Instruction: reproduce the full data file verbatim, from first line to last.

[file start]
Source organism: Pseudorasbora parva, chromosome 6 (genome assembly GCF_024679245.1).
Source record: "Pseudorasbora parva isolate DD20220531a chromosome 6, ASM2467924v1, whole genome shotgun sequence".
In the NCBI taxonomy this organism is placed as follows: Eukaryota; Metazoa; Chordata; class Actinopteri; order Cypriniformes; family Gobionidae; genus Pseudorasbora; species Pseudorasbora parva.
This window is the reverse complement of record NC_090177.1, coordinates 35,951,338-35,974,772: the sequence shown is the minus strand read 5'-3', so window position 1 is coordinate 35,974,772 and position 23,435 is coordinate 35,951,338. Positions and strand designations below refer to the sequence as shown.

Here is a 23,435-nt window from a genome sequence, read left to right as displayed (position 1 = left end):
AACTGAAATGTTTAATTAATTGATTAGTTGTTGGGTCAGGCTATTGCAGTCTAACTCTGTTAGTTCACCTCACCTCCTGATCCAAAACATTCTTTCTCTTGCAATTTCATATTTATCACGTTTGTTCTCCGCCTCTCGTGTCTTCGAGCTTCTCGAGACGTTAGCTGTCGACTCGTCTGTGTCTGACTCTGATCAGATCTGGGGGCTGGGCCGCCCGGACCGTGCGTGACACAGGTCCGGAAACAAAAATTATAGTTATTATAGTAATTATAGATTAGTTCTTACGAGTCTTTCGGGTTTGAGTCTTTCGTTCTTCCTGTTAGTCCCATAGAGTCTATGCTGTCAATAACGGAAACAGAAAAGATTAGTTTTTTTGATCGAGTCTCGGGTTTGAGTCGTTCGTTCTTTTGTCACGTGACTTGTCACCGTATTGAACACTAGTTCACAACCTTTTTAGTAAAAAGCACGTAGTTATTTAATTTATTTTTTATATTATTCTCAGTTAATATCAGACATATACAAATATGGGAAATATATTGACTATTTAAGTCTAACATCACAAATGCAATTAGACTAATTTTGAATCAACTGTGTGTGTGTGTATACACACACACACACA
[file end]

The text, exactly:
Source organism: Pseudorasbora parva, chromosome 6 (genome assembly GCF_024679245.1).
Source record: "Pseudorasbora parva isolate DD20220531a chromosome 6, ASM2467924v1, whole genome shotgun sequence".
In the NCBI taxonomy this organism is placed as follows: Eukaryota; Metazoa; Chordata; class Actinopteri; order Cypriniformes; family Gobionidae; genus Pseudorasbora; species Pseudorasbora parva.
This window is the reverse complement of record NC_090177.1, coordinates 35,951,338-35,974,772: the sequence shown is the minus strand read 5'-3', so window position 1 is coordinate 35,974,772 and position 23,435 is coordinate 35,951,338. Positions and strand designations below refer to the sequence as shown.

Here is a 23,435-nt window from a genome sequence, read left to right as displayed (position 1 = left end):
AACTGAAATGTTTAATTAATTGATTAGTTGTTGGGTCAGGCTATTGCAGTCTAACTCTGTTAGTTCACCTCACCTCCTGATCCAAAACATTCTTTCTCTTGCAATTTCATATTTATCACGTTTGTTCTCCGCCTCTCGTGTCTTCGAGCTTCTCGAGACGTTAGCTGTCGACTCGTCTGTGTCTGACTCTGATCAGATCTGGGGGCTGGGCCGCCCGGACCGTGCGTGACACAGGTCCGGAAACAAAAATTATAGTTATTATAGTAATTATAGATTAGTTCTTACGAGTCTTTCGGGTTTGAGTCTTTCGTTCTTCCTGTTAGTCCCATAGAGTCTATGCTGTCAATAACGGAAACAGAAAAGATTAGTTTTTTTGATCGAGTCTCGGGTTTGAGTCGTTCGTTCTTTTGTCACGTGACTTGTCACCGTATTGAACACTAGTTCACAACCTTTTTAGTAAAAAGCACGTAGTTATTTAATTTATTTTTTATATTATTCTCAGTTAATATCAGACATATACAAATATGGGAAATATATTGACTATTTAAGTCTAACATCACAAATGCAATTAGACTAATTTTGAATCAACTGTGTGTGTGTGTATACACACACACACACA